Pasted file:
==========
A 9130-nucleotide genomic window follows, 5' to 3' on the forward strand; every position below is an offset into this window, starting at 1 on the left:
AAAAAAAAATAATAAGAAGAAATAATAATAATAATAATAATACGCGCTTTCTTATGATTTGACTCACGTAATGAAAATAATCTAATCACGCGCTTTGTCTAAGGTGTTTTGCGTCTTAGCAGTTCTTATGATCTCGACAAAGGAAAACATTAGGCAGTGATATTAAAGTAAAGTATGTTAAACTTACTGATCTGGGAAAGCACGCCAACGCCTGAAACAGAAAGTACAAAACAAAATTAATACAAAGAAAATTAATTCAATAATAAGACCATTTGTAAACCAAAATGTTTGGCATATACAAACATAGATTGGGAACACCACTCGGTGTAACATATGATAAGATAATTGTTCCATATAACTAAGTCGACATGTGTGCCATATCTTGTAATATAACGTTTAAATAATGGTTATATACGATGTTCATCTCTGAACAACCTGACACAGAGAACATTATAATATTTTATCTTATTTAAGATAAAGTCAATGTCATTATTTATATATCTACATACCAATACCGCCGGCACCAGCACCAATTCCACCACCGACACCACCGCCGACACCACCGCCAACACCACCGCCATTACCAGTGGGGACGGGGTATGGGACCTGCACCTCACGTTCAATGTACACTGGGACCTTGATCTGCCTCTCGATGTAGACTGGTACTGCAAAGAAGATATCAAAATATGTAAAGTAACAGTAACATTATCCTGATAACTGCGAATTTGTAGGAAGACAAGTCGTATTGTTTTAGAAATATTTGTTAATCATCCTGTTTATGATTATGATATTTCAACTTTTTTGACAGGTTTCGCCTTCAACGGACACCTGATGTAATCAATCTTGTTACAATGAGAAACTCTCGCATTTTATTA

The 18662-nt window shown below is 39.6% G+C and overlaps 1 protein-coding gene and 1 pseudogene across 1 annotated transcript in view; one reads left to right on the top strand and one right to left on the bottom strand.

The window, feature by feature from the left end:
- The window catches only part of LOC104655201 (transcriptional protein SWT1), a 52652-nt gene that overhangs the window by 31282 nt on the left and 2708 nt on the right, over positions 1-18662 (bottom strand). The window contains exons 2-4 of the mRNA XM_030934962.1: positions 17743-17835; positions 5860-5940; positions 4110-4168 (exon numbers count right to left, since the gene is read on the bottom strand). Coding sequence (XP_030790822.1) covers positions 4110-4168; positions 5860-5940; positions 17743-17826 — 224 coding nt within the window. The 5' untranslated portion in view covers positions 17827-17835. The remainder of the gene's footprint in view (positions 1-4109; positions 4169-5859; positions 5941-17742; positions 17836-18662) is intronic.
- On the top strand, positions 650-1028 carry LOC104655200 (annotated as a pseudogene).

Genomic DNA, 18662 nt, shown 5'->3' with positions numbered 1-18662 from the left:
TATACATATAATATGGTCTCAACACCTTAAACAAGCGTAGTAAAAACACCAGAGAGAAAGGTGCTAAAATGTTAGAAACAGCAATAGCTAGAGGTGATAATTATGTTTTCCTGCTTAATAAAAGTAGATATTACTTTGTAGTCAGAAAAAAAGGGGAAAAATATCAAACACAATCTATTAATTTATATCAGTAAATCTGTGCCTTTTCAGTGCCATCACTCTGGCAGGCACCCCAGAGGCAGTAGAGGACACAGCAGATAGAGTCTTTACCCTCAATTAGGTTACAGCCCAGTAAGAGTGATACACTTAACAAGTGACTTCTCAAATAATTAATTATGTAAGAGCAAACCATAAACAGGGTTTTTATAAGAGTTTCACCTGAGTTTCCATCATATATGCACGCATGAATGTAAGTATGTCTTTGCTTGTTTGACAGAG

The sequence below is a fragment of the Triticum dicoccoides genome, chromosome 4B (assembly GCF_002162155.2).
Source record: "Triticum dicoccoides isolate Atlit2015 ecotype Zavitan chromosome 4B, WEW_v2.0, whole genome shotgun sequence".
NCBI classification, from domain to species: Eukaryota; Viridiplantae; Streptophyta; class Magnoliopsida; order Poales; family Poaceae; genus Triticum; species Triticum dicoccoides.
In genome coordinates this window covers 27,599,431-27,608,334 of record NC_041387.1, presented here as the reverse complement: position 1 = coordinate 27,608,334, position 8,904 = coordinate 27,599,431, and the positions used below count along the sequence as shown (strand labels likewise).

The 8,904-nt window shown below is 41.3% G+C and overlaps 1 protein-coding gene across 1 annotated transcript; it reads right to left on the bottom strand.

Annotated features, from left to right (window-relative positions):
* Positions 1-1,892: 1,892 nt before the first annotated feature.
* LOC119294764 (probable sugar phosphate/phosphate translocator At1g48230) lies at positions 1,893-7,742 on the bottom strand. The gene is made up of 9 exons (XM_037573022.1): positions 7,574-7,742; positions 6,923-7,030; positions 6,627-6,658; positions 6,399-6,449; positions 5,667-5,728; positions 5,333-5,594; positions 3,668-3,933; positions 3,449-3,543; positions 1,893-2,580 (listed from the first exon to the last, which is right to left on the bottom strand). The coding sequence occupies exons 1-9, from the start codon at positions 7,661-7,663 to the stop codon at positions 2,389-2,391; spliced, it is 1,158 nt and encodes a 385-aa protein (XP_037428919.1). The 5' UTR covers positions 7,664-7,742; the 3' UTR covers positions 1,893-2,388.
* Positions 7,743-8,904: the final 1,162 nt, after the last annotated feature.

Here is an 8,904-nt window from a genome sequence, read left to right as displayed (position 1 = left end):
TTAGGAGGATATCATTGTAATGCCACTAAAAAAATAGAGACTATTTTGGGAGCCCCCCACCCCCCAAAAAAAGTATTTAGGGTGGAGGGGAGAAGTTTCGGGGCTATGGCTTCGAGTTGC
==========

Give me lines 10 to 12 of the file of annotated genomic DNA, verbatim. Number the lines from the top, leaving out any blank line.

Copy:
Source record: "Triticum dicoccoides isolate Atlit2015 ecotype Zavitan chromosome 4B, WEW_v2.0, whole genome shotgun sequence".
NCBI classification, from domain to species: Eukaryota; Viridiplantae; Streptophyta; class Magnoliopsida; order Poales; family Poaceae; genus Triticum; species Triticum dicoccoides.
In genome coordinates this window covers 27,599,431-27,608,334 of record NC_041387.1, presented here as the reverse complement: position 1 = coordinate 27,608,334, position 8,904 = coordinate 27,599,431, and the positions used below count along the sequence as shown (strand labels likewise).